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Understand Churn or Die

Posted: 12/1997

Understand Churn or Die

Long distance industry veterans know customer churn is high,
especially for the largest carriers. But other industry segments
struggle with high churn as well, especially those that are
competitive. Cable television historically has had annual churn
in the 30 to 35 percent range, while U.S. wireless carriers see
30 percent churn. Is there any reason to think matters will be
different for providers of local telecom services? Or for
providers of bundled local and long distance?

Look at it this way: If you have 33 percent annual churn,
every three years you have to replace virtually 100 percent of
your current customer base. And it’s a lot more expensive to get
a new customer than it is to retain a current account. But churn
is a complex phenomena.

It’s a lot more expensive to get a new
customer
than it is to retain a current account.

For starters, some churn is uncontrollable: people move out of
your service territory. This is not a problem for providers of
nationwide long distance, but it’s a potential headache for
virtually everybody else. Depending on the ubiquity of your
network’s coverage, uncontrollable churn might range from 10
percent to 20 percent of your total customer base.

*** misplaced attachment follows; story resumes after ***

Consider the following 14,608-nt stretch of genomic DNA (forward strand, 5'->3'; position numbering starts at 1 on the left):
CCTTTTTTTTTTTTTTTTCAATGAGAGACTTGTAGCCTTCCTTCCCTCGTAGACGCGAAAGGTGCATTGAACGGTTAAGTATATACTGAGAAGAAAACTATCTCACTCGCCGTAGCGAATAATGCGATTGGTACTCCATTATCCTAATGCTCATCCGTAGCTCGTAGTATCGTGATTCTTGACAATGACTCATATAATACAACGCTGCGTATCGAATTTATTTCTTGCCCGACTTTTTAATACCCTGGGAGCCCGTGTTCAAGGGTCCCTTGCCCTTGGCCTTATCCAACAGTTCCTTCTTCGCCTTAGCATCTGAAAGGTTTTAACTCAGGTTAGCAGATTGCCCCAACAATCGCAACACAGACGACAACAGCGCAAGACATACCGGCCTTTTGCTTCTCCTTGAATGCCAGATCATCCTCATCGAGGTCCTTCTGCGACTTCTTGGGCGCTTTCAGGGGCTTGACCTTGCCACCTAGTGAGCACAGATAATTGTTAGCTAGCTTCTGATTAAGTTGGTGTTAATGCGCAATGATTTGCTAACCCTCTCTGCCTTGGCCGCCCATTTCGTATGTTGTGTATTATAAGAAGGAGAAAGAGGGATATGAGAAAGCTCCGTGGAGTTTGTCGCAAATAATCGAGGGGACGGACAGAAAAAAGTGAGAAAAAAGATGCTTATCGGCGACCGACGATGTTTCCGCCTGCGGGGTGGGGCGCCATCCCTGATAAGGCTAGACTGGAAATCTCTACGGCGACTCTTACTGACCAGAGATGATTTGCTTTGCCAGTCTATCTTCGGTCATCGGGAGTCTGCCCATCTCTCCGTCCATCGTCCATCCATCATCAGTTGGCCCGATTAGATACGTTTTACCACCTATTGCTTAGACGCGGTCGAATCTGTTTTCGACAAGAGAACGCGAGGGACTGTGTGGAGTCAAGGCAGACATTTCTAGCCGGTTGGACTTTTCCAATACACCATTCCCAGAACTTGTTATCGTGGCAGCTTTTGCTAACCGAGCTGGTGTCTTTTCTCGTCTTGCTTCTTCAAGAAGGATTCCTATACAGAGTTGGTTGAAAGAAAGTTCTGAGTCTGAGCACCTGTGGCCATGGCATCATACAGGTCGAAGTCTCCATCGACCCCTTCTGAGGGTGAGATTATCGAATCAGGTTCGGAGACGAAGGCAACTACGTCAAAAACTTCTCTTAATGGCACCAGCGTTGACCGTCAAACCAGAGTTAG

"Real" churn–when a customer deserts you for
another provider–might range from 5 percent to 10 percent of
annual total churn. So where’s the rest of the mobility coming
from? Quite often, it’s coming from customers who upgrade or
downgrade their service. For a wireless carrier, churn can come
from customers who switch from analog to digital service or from
a low-usage to a higher-usage airtime plan.

So, some types of churn aren’t necessarily harmful. Moving
customers to a higher-consumption package is a good thing.
Disconnecting customers for fraudulent usage, bad debt or
business insolvency isn’t a bad thing, either.

But downgrades–when a customer drops a higher-priced package
for a lower-priced service–are an issue. So is "spin,"
when a customer substitutes one offering for another. Spin can be
costly because there’s overhead involved, and may involve
incentives of one type or another that slice revenue even when
the account is shifted.

The point: For the first time ever, virtually all carriers and
sales agents need to focus specifically on churn management, not
just on gross aquisitions. So important is this that some
carriers already have language and accounting categories to
describe the phenomenon. "Gross additions" is the total
number of "new" customers signed up in a period of
time. "Net additions" is what carriers have left after
accounting for the disconnects.

Signing and retaining the right customers at the right
price–not gross customer additions–is the new game.

Until next time,
Gary Kim
Editor


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